10. B. L. Cypher 2010. Kit foxes. Pp. 49–60. in Urban carnivores: ecology, conflict, and conservation. S. D. Gehrt, S. P. D. Riley, and B. L. Cypher . eds. Johns Hopkins University Press. Baltimore, Maryland. Google Scholar

  11. B. L. Cypher and N. Frost . 1999. Condition of San Joaquin kit foxes in urban and exurban habitats. Journal of Wildlife Management 63:930–938. Google Scholar

  12. B. L. Cypher, P. A. Kelly, and D. F. Williams . 2003. Factors influencing populations of endangered San Joaquin kit foxes: implications for conservation and recovery. Pp. 125–137. in The swift fox: ecology and conservation in a changing world. M. A. Sovada and L. Carbyn . eds. Canadian Plains Research Center. Regina, Saskatchewan, Canada. Google Scholar

  13. B. L. Cypher and K. A. Spencer . 1998. Competitive interactions between coyotes and San Joaquin kit foxes. Journal of Mammalogy 79:204–214. Google Scholar

  14. B. L. Cypher and G. D. Warrick . 1993. Use of human-derived food items by urban kit foxes. Transactions of the Western Section of the Wildlife Society 29:34–37. Google Scholar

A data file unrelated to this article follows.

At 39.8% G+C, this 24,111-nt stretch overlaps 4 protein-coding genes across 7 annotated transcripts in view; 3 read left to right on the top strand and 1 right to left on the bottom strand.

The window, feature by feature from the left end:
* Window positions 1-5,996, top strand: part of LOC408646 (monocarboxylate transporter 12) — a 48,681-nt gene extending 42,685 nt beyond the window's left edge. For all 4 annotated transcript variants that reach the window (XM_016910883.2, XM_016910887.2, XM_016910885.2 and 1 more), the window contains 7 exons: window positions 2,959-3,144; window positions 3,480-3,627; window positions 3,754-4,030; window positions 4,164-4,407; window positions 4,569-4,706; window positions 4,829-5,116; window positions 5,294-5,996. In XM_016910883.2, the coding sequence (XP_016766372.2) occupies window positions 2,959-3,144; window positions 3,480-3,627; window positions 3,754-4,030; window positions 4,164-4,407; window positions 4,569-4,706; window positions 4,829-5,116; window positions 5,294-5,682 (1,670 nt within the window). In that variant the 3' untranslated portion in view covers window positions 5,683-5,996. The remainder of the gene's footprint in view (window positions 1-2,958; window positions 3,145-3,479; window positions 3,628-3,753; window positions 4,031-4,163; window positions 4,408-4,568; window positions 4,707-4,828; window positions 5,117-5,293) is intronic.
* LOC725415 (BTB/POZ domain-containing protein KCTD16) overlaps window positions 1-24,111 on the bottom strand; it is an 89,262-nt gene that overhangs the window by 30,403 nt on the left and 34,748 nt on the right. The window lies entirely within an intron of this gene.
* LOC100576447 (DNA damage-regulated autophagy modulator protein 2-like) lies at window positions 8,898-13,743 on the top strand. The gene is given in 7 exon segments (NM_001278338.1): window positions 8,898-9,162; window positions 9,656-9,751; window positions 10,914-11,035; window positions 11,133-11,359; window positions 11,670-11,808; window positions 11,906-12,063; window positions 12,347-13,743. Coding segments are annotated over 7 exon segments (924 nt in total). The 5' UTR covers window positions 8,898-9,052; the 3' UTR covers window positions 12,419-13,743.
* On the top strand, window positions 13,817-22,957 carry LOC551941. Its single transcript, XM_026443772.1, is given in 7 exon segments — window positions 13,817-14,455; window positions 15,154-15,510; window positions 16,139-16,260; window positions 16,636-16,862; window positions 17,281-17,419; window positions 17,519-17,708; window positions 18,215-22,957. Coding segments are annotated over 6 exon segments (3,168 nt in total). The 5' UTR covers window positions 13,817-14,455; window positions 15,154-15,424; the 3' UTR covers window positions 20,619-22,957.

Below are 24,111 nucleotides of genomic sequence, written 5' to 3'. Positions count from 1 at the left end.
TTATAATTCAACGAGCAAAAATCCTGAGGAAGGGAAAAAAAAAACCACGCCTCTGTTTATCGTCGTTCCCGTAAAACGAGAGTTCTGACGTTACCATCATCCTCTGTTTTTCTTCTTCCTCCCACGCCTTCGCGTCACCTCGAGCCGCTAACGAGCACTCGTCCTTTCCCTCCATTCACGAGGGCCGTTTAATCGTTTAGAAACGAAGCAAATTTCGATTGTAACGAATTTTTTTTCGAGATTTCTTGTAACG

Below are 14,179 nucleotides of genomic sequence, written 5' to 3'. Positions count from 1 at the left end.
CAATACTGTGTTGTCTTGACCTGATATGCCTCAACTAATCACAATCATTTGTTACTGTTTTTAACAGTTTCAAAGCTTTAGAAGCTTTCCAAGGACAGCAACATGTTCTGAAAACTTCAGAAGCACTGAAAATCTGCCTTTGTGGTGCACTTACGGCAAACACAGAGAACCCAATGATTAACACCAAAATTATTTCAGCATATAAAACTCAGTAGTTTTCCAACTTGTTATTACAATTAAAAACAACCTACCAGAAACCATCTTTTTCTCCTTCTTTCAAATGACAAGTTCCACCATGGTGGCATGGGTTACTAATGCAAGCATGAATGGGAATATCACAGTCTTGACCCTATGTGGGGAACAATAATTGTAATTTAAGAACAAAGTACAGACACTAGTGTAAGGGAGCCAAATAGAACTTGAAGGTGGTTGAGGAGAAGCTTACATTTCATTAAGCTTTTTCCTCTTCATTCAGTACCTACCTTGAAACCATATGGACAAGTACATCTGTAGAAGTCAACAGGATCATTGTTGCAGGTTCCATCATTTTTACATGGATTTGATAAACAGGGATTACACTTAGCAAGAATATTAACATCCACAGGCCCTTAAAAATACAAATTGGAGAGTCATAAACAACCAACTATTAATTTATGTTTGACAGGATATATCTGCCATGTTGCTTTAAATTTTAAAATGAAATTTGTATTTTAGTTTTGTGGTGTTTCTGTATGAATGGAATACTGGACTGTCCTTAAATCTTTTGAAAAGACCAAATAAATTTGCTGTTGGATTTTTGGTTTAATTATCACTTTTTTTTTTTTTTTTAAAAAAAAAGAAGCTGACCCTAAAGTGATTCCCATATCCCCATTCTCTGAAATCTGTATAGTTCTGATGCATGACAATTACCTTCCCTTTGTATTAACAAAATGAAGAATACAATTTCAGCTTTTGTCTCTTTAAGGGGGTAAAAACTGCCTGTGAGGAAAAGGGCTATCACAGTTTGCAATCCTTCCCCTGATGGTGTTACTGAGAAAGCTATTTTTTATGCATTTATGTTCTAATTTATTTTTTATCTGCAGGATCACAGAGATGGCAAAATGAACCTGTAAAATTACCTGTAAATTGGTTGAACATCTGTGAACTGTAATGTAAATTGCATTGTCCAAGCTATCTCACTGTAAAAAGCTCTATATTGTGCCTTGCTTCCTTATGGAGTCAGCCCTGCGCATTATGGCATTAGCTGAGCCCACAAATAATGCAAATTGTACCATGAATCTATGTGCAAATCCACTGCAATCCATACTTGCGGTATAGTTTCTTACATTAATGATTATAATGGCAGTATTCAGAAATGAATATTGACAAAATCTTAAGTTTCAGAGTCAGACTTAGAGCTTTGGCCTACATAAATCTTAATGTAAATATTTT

15. B. L. Cypher, et al 2000. Population dynamics of San Joaquin kit foxes at the Naval Petroleum Reserves in California. Wildlife Monographs 145:1–44. Google Scholar

  16. J. R. Ehleringer 1978. Implications of quantum yield differences on the distribution of C3 and C4 grasses. Oecologia 31:255–267. Google Scholar

  17. S. H. Faeth, P. S. Warren, E. Shochat, and W. A. Marussich . 2005. Trophic dynamics in urban communities. BioScience 55:399–407. Google Scholar

  18. G. D. Farquhar, J. R. Ehleringer, and K. T. Hubick . 1989. Carbon isotope discrimination and photosynthesis. Annual Review of Plant Physiology 40:503–537. Google Scholar

  19. N. Frost 2005. San Joaquin kit fox home range, habitat use, and movements in urban Bakersfield. M.S. thesis, Humboldt State University, Arcata, California.  Google Scholar

  20. W. L. Gannon, R. S. Sikes, and the Animal Care and Use Committee of the American Society of Mammalogists. 2007. Guidelines of the American Society of Mammalogists for the use of wild mammals in research. Journal of Mammalogy 88:809–823. Google Scholar

  21. B. P. Glass 1981. Key to the skulls of North American mammals. Oklahoma State University. Stillwater. Google Scholar

  22. N. B. Grimm, et al 2008. Global change and the ecology of cities. Science 319:756–760. Google Scholar

  23. L. Handley, et al 1999. The 15-N natural abundance (δ15N) of ecosystem samples reflects measures of water availability. Australian Journal of Plant Physiology 26:185–199. Google Scholar